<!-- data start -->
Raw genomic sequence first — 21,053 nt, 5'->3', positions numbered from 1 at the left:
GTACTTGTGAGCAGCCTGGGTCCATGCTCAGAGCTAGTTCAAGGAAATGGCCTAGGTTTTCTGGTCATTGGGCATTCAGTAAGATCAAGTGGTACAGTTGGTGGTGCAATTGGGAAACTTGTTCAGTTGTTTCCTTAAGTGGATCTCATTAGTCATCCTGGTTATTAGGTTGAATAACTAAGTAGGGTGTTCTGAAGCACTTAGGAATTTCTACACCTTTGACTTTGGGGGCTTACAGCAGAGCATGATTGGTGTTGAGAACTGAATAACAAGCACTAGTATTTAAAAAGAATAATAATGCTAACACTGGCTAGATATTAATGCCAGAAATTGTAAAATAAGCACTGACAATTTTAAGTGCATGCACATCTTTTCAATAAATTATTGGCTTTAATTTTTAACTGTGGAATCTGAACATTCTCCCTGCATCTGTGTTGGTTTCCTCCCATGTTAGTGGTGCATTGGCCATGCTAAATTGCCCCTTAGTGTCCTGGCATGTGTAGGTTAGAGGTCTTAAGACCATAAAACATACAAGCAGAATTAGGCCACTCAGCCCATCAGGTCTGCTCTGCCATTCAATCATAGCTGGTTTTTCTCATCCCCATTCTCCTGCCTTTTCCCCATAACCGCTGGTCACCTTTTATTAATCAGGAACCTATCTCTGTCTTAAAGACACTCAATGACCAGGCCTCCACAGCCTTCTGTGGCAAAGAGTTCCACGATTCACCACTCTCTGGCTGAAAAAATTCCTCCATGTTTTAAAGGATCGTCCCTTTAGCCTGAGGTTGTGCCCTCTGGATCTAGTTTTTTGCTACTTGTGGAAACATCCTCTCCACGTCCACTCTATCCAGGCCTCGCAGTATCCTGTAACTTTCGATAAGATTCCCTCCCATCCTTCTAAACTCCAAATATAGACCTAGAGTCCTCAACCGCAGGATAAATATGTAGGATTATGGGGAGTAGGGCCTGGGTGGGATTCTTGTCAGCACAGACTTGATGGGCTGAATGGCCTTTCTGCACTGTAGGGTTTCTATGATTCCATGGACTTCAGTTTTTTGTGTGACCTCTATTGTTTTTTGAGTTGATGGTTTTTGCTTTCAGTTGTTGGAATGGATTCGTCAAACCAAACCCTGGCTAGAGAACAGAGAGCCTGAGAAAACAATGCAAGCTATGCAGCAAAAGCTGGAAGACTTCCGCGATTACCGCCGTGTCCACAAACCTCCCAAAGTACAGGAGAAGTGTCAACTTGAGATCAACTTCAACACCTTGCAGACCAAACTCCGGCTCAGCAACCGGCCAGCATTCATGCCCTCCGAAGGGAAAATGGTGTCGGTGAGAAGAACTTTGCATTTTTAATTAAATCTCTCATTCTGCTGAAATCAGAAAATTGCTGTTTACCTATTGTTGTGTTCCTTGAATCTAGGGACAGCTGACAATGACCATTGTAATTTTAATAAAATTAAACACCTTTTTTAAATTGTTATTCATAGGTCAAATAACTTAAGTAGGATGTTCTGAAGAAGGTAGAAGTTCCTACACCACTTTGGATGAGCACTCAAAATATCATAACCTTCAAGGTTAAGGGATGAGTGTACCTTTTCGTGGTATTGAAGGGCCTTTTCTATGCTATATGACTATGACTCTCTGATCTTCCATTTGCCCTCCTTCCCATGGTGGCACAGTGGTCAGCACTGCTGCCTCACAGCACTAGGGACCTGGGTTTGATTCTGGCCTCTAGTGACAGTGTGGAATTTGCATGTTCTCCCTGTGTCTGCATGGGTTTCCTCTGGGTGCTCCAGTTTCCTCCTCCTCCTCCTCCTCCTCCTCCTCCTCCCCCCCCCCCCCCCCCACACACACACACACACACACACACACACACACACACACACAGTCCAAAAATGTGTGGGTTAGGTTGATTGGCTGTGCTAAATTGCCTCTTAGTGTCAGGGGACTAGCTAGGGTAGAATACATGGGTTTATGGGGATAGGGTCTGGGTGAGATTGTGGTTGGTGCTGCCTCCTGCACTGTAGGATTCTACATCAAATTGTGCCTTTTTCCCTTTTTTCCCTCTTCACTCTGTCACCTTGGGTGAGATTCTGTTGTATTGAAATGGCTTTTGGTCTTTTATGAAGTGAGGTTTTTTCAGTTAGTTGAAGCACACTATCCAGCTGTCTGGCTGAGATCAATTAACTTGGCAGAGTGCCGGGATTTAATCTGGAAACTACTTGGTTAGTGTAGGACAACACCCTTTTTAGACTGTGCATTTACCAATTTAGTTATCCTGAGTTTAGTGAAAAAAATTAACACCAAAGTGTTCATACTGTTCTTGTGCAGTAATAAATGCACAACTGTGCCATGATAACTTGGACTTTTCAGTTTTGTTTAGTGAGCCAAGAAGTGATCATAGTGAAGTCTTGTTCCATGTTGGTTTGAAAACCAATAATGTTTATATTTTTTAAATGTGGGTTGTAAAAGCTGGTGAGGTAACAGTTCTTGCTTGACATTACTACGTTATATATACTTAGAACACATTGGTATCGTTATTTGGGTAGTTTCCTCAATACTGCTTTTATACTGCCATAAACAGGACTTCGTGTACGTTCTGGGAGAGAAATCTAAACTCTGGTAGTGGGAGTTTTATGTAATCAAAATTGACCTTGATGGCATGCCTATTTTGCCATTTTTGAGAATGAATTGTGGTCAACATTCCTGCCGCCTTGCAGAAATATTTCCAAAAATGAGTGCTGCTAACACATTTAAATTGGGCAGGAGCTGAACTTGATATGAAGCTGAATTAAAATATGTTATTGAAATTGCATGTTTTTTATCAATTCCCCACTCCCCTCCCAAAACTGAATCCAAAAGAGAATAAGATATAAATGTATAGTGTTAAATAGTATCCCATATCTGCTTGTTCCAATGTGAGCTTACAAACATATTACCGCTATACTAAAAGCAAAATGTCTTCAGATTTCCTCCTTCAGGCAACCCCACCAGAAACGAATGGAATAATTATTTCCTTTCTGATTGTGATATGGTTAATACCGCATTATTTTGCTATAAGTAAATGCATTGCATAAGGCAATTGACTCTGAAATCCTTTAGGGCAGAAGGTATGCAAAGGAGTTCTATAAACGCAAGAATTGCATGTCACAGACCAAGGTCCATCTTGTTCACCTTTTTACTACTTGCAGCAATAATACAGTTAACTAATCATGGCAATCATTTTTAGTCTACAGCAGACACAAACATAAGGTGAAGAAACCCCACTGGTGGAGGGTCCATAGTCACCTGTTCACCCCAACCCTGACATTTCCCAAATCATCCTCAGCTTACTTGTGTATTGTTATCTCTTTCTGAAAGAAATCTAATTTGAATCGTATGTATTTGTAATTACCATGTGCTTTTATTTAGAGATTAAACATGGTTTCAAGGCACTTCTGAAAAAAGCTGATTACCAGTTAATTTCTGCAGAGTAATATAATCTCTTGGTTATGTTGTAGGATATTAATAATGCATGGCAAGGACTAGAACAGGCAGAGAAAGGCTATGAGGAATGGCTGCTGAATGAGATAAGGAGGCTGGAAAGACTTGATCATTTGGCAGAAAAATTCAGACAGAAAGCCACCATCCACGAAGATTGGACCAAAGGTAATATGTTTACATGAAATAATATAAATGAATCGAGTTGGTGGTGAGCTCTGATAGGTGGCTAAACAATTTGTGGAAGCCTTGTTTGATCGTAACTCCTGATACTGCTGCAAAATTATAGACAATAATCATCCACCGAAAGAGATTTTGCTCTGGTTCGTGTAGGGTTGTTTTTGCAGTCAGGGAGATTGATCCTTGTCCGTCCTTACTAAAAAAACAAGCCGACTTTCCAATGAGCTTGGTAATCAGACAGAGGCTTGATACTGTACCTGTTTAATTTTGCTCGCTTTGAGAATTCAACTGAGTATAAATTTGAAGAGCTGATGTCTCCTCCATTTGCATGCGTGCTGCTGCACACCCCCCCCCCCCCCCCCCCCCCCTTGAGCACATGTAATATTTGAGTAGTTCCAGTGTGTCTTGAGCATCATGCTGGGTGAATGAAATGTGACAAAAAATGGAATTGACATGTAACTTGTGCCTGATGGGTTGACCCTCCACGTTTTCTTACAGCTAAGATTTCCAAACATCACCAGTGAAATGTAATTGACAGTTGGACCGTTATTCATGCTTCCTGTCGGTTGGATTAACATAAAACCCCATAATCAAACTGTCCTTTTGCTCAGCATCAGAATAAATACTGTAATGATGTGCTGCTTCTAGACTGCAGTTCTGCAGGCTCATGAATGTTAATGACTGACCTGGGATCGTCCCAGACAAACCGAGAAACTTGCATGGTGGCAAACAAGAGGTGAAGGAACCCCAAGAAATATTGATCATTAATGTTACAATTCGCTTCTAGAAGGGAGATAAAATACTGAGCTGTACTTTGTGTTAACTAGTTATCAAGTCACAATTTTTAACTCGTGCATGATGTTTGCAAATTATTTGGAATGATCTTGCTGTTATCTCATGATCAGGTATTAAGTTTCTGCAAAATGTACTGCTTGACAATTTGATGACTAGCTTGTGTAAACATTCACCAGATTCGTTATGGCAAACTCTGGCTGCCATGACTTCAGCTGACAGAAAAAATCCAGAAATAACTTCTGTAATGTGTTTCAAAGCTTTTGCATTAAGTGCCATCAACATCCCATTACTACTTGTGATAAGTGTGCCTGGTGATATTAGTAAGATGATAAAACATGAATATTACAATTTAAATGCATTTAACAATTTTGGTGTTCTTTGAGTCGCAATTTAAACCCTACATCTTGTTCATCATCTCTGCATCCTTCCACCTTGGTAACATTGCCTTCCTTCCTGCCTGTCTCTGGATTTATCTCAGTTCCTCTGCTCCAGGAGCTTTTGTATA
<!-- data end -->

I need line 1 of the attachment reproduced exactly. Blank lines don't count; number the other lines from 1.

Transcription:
Raw genomic sequence first — 21,053 nt, 5'->3', positions numbered from 1 at the left: